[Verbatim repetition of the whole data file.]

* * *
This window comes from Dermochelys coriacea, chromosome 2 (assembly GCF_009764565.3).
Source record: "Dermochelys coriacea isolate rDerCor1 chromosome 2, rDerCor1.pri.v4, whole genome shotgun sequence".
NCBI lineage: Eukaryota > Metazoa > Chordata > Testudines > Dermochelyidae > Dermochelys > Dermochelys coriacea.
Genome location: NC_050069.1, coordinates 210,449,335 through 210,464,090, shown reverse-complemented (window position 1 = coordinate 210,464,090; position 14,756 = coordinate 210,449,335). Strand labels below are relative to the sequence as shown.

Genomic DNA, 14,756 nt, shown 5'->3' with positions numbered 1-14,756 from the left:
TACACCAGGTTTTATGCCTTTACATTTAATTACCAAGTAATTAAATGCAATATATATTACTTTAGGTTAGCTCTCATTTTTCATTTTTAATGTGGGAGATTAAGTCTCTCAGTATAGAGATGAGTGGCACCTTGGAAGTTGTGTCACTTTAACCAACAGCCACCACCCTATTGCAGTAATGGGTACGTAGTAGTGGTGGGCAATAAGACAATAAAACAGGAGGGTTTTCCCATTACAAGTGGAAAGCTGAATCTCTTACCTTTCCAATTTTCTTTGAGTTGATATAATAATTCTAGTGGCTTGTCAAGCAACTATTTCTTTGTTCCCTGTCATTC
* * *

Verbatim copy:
This window comes from Dermochelys coriacea, chromosome 2 (assembly GCF_009764565.3).
Source record: "Dermochelys coriacea isolate rDerCor1 chromosome 2, rDerCor1.pri.v4, whole genome shotgun sequence".
NCBI lineage: Eukaryota > Metazoa > Chordata > Testudines > Dermochelyidae > Dermochelys > Dermochelys coriacea.
Genome location: NC_050069.1, coordinates 210,449,335 through 210,464,090, shown reverse-complemented (window position 1 = coordinate 210,464,090; position 14,756 = coordinate 210,449,335). Strand labels below are relative to the sequence as shown.

Genomic DNA, 14,756 nt, shown 5'->3' with positions numbered 1-14,756 from the left:
TACACCAGGTTTTATGCCTTTACATTTAATTACCAAGTAATTAAATGCAATATATATTACTTTAGGTTAGCTCTCATTTTTCATTTTTAATGTGGGAGATTAAGTCTCTCAGTATAGAGATGAGTGGCACCTTGGAAGTTGTGTCACTTTAACCAACAGCCACCACCCTATTGCAGTAATGGGTACGTAGTAGTGGTGGGCAATAAGACAATAAAACAGGAGGGTTTTCCCATTACAAGTGGAAAGCTGAATCTCTTACCTTTCCAATTTTCTTTGAGTTGATATAATAATTCTAGTGGCTTGTCAAGCAACTATTTCTTTGTTCCCTGTCATTC